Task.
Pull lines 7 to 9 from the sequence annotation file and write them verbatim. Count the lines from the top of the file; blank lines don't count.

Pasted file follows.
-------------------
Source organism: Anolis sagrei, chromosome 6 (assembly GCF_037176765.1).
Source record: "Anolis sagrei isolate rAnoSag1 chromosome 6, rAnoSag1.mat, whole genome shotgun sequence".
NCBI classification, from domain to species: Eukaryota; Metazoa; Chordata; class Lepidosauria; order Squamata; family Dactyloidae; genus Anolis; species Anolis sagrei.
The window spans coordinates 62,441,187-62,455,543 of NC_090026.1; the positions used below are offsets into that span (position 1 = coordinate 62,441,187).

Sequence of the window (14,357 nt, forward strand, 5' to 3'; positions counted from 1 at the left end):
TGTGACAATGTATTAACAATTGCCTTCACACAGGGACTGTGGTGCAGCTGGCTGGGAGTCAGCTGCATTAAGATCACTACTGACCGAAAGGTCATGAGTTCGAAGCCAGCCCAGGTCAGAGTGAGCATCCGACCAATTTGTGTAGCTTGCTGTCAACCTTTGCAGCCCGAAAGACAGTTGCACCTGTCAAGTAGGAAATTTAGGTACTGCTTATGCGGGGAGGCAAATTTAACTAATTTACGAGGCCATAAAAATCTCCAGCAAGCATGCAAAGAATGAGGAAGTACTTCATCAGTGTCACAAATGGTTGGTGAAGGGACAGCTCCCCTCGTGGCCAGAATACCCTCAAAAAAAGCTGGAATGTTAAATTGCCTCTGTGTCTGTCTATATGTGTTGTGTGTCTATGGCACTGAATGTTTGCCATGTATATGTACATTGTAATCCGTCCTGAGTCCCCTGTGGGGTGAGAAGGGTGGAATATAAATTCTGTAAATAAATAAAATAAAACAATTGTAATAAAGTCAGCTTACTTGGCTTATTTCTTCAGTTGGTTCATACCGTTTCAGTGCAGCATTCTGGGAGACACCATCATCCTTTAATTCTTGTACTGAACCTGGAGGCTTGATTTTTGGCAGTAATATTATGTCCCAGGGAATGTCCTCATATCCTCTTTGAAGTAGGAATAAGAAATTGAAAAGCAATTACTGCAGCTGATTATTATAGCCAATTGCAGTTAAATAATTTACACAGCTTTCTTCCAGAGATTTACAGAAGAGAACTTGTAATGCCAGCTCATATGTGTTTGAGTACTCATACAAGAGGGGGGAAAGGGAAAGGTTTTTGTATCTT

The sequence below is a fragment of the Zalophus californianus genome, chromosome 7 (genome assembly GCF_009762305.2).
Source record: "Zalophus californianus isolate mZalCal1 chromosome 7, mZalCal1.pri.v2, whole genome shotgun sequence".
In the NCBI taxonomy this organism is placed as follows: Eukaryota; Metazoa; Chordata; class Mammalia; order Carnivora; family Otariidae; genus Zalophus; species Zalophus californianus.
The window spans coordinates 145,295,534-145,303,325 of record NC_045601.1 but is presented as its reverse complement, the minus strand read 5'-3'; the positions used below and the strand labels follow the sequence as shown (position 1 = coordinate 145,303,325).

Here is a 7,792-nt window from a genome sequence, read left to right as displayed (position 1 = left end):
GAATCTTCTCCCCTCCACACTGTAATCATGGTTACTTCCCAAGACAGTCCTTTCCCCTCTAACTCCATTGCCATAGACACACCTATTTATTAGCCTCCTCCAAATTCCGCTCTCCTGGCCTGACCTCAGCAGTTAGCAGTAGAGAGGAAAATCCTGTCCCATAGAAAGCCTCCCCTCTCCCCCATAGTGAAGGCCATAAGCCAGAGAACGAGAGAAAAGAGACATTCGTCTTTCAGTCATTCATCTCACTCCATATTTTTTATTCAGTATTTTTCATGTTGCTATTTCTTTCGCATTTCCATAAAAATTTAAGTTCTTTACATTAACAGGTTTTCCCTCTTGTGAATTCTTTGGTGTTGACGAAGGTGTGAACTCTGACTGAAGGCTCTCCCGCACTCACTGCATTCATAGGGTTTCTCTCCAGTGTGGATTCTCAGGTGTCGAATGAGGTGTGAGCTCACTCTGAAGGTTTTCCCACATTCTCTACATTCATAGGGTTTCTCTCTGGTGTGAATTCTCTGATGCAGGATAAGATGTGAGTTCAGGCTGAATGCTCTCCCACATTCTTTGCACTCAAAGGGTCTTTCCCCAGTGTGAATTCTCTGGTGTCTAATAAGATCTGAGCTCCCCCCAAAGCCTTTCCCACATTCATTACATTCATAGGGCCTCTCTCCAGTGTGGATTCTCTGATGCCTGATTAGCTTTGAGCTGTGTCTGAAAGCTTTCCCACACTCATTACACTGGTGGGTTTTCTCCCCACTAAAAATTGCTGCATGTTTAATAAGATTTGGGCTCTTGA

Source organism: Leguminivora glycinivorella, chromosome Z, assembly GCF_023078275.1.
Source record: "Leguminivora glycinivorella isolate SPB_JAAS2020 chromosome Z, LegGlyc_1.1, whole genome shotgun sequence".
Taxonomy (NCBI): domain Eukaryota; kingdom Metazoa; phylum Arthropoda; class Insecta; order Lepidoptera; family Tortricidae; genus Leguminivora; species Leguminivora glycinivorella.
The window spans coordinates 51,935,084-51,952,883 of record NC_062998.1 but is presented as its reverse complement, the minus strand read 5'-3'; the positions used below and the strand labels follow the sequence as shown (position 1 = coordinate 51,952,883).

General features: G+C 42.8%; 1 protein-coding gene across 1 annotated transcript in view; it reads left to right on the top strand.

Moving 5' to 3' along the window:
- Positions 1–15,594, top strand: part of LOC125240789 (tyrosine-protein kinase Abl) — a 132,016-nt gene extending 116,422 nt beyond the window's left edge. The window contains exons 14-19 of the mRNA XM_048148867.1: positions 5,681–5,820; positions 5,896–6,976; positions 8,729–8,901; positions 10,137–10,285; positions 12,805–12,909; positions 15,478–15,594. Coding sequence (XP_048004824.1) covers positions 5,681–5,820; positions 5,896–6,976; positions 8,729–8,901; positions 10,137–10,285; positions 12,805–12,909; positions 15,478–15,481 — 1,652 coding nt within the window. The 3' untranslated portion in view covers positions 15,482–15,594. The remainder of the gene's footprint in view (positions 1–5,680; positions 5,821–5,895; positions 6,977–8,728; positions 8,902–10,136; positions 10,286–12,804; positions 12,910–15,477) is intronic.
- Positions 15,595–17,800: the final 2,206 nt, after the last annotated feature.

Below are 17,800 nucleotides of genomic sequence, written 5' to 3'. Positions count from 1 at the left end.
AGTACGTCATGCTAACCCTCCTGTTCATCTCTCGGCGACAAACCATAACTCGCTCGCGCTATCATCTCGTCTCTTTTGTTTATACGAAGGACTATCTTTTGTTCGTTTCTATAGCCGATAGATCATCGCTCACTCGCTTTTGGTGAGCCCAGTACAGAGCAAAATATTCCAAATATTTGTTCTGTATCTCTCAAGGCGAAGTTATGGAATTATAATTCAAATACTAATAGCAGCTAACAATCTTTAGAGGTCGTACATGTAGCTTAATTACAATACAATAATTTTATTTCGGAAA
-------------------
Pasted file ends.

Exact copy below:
The sequence below is a fragment of the Zalophus californianus genome, chromosome 7 (genome assembly GCF_009762305.2).
Source record: "Zalophus californianus isolate mZalCal1 chromosome 7, mZalCal1.pri.v2, whole genome shotgun sequence".
In the NCBI taxonomy this organism is placed as follows: Eukaryota; Metazoa; Chordata; class Mammalia; order Carnivora; family Otariidae; genus Zalophus; species Zalophus californianus.